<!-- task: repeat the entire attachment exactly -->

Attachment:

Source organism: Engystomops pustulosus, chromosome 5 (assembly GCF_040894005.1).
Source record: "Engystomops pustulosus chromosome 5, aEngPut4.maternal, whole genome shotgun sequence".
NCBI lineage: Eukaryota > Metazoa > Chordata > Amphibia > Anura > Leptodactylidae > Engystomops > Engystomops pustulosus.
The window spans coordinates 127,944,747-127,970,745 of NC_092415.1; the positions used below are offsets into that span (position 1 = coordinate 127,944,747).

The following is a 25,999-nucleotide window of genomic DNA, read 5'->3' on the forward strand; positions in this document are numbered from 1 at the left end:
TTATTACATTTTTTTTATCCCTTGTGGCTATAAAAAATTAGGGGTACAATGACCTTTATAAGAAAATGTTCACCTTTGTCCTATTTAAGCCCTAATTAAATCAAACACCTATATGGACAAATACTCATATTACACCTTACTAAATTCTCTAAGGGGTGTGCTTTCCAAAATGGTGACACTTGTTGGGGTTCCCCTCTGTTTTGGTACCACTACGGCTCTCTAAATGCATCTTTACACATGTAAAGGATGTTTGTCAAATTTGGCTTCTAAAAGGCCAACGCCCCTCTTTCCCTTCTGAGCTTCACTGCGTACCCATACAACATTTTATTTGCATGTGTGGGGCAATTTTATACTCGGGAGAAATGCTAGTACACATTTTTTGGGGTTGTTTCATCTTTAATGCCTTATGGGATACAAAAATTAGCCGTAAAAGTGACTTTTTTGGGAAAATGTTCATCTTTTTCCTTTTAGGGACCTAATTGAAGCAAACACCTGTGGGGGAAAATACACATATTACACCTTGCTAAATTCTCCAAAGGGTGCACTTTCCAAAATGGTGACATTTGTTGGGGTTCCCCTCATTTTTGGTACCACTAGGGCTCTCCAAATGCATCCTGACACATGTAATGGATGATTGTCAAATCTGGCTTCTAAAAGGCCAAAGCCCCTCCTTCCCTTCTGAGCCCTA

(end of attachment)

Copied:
Source organism: Engystomops pustulosus, chromosome 5 (assembly GCF_040894005.1).
Source record: "Engystomops pustulosus chromosome 5, aEngPut4.maternal, whole genome shotgun sequence".
NCBI lineage: Eukaryota > Metazoa > Chordata > Amphibia > Anura > Leptodactylidae > Engystomops > Engystomops pustulosus.
The window spans coordinates 127,944,747-127,970,745 of NC_092415.1; the positions used below are offsets into that span (position 1 = coordinate 127,944,747).

The following is a 25,999-nucleotide window of genomic DNA, read 5'->3' on the forward strand; positions in this document are numbered from 1 at the left end:
TTATTACATTTTTTTTATCCCTTGTGGCTATAAAAAATTAGGGGTACAATGACCTTTATAAGAAAATGTTCACCTTTGTCCTATTTAAGCCCTAATTAAATCAAACACCTATATGGACAAATACTCATATTACACCTTACTAAATTCTCTAAGGGGTGTGCTTTCCAAAATGGTGACACTTGTTGGGGTTCCCCTCTGTTTTGGTACCACTACGGCTCTCTAAATGCATCTTTACACATGTAAAGGATGTTTGTCAAATTTGGCTTCTAAAAGGCCAACGCCCCTCTTTCCCTTCTGAGCTTCACTGCGTACCCATACAACATTTTATTTGCATGTGTGGGGCAATTTTATACTCGGGAGAAATGCTAGTACACATTTTTTGGGGTTGTTTCATCTTTAATGCCTTATGGGATACAAAAATTAGCCGTAAAAGTGACTTTTTTGGGAAAATGTTCATCTTTTTCCTTTTAGGGACCTAATTGAAGCAAACACCTGTGGGGGAAAATACACATATTACACCTTGCTAAATTCTCCAAAGGGTGCACTTTCCAAAATGGTGACATTTGTTGGGGTTCCCCTCATTTTTGGTACCACTAGGGCTCTCCAAATGCATCCTGACACATGTAATGGATGATTGTCAAATCTGGCTTCTAAAAGGCCAAAGCCCCTCCTTCCCTTCTGAGCCCTA